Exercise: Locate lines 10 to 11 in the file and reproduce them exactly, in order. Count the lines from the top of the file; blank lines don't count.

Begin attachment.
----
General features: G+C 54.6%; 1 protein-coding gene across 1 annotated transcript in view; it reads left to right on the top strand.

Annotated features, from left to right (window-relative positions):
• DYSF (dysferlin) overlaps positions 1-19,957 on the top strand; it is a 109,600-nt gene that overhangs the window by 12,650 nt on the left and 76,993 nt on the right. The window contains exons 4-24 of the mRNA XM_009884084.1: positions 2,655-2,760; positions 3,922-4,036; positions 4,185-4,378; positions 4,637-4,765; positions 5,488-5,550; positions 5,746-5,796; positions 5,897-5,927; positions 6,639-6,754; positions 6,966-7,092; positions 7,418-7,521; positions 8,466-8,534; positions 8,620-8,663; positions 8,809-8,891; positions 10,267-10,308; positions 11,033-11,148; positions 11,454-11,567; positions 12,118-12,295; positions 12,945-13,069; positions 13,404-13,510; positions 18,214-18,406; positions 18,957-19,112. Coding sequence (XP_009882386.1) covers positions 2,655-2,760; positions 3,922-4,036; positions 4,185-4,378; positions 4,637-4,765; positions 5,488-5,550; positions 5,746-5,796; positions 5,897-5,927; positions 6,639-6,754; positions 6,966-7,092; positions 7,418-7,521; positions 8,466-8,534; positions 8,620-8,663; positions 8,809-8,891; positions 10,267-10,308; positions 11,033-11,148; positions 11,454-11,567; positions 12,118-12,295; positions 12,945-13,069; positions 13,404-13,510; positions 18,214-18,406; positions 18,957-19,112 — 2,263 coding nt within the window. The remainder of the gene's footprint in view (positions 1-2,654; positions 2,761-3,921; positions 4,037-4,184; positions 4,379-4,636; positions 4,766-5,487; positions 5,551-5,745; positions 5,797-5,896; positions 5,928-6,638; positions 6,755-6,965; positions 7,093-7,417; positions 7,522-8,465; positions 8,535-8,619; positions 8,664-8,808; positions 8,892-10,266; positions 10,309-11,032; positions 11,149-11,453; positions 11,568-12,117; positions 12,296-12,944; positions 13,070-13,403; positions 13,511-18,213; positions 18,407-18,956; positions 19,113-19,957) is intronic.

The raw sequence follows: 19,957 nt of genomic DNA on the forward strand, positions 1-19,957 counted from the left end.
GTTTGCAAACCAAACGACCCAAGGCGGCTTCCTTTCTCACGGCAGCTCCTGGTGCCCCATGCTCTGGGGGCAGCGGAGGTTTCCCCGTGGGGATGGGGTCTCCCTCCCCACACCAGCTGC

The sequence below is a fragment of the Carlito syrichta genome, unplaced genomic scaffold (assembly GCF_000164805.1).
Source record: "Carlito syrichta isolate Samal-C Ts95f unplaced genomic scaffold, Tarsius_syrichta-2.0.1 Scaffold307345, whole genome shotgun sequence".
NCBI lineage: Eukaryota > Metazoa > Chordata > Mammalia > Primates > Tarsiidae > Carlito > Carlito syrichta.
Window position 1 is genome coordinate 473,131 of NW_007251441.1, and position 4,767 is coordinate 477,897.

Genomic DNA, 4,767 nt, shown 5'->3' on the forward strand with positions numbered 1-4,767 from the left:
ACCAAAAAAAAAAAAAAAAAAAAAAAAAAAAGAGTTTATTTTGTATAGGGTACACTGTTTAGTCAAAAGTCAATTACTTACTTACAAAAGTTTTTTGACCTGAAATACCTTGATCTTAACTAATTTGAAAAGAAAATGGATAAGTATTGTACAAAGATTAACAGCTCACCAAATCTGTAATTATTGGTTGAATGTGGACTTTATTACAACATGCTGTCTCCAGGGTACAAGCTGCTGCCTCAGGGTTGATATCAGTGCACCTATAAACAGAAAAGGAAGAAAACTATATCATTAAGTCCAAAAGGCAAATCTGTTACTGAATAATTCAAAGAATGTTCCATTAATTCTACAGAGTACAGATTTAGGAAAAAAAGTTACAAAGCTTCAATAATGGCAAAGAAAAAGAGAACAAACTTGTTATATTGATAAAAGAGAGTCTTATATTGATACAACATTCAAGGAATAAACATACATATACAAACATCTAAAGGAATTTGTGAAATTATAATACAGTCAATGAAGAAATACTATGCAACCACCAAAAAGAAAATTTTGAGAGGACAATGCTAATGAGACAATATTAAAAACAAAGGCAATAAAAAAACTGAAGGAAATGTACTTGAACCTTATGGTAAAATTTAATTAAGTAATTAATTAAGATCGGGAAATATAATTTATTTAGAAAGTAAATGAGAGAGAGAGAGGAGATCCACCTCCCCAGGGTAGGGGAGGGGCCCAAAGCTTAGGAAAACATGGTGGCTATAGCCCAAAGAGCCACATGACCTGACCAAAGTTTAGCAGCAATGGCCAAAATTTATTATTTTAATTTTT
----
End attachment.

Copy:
Genomic DNA, 4,767 nt, shown 5'->3' on the forward strand with positions numbered 1-4,767 from the left:
ACCAAAAAAAAAAAAAAAAAAAAAAAAAAAAGAGTTTATTTTGTATAGGGTACACTGTTTAGTCAAAAGTCAATTACTTACTTACAAAAGTTTTTTGACCTGAAATACCTTGATCTTAACTAATTTGAAAAGAAAATGGATAAGTATTGTACAAAGATTAACAGCTCACCAAATCTGTAATTATTGGTTGAATGTGGACTTTATTACAACATGCTGTCTCCAGGGTACAAGCTGCTGCCTCAGGGTTGATATCAGTGCACCTATAAACAGAAAAGGAAGAAAACTATATCATTAAGTCCAAAAGGCAAATCTGTTACTGAATAATTCAAAGAATGTTCCATTAATTCTACAGAGTACAGATTTAGGAAAAAAAGTTACAAAGCTTCAATAATGGCAAAGAAAAAGAGAACAAACTTGTTATATTGATAAAAGAGAGTCTTATATTGATACAACATTCAAGGAATAAACATACATATACAAACATCTAAAGGAATTTGTGAAATTATAATACAGTCAATGAAGAAATACTATGCAACCACCAAAAAGAAAATTTTGAGAGGACAATGCTAATGAGACAATATTAAAAACAAAGGCAATAAAAAAACTGAAGGAAATGTACTTGAACCTTATGGTAAAATTTAATTAAGTAATTAATTAAGATCGGGAAATATAATTTATTTAGAAAGTAAATGAGAGAGAGAGAGGAGATCCACCTCCCCAGGGTAGGGGAGGGGCCCAAAGCTTAGGAAAACATGGTGGCTATAGCCCAAAGAGCCACATGACCTGACCAAAGTTTAGCAGCAATGGCCAAAATTTATTATTTTAATTTTT